Former PM Liz Truss had phone hacked by Putin’s spies searching for secrets

Former PM Liz Truss had her personal phone hacked by Russian spies during the Tory leadership campaign, according to sources.

Hackers were allegedly successful in gaining information useful to Russian president Vladimir Putin.

The information included insight into Ukraine ’s war efforts, including details of arms shipments and the UK’s negotiations with foreign ministers from international allies.

READ MORE: Vladimir Putin may not last to the end of the war in Ukraine, says spy chief

The breach also gained access to conversations between Truss and ex-Chancellor Kwasi Kwarteng, including their criticisms of Boris Johnson.

According to sources, up to a year’s worth of messages were downloaded, prompting fears that the UK has been made vulnerable to blackmail.

In response, the phone was locked in a secure government location and Truss was given a new number upon entering No. 10.

The incident took place while Truss was still operating as Foreign Minister for the UK.

At the time Prime Minister Boris Johnson and Cabinet Secretary Simon Case ordered an entire news block out to prevent the story from becoming public.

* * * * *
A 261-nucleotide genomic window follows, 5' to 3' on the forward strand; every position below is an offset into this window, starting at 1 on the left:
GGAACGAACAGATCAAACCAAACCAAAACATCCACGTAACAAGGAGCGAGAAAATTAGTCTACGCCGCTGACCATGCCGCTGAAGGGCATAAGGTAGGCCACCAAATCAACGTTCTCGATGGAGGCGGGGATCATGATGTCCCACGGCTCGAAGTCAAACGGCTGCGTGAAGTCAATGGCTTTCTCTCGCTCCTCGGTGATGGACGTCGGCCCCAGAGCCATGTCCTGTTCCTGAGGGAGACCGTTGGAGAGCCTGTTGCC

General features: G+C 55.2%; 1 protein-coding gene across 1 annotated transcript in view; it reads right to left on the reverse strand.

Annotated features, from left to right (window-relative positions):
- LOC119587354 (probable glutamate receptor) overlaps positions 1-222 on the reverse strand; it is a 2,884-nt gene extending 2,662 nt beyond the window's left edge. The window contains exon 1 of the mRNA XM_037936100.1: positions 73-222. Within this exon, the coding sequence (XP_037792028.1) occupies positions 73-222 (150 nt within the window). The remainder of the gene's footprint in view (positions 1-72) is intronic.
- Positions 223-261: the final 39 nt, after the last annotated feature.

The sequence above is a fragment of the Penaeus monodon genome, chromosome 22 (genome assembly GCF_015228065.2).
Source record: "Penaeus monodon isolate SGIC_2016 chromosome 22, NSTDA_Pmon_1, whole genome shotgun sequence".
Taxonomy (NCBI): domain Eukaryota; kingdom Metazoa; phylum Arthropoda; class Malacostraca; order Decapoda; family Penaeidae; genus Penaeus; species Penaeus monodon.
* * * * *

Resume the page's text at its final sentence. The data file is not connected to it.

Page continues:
Sources also said that Truss had struggled to sleep from the anxiety caused by the security incident, with fears that, if public, the news would derail her leadership bid.

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This is not the first security incident incurred by a member of parliament.

UK Home Secretary Suella Braverman was forced to resign by Truss after sending an official document from a personal email, raising eyebrows within the party over Truss’ harsh actions.

Earlier this year, UK politician’s phone numbers were also found to be being sold on a website charging £6.45 for access to information.

Among the politicians were 25 cabinet ministers including Kwarteng, Defence Secretary Ben Wallace, and Foreign Secretary James Cleverly as well as Labour leader Sir Keir Starmer.

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Spy software uses phone numbers to access a target phone by sending a corrupted text message.

The spy software gains access to everything on the device but remains undetected to the user, even if the initial text message is never opened.

In a statement to the Mail on Sunday, a UK Government spokesperson said: “We do not comment on an individuals’ security arrangements. The Government has robust systems in place to protect against cyber threats. That includes regular security briefings with ministers and advice on protecting personal data and mitigating cyber threats.”

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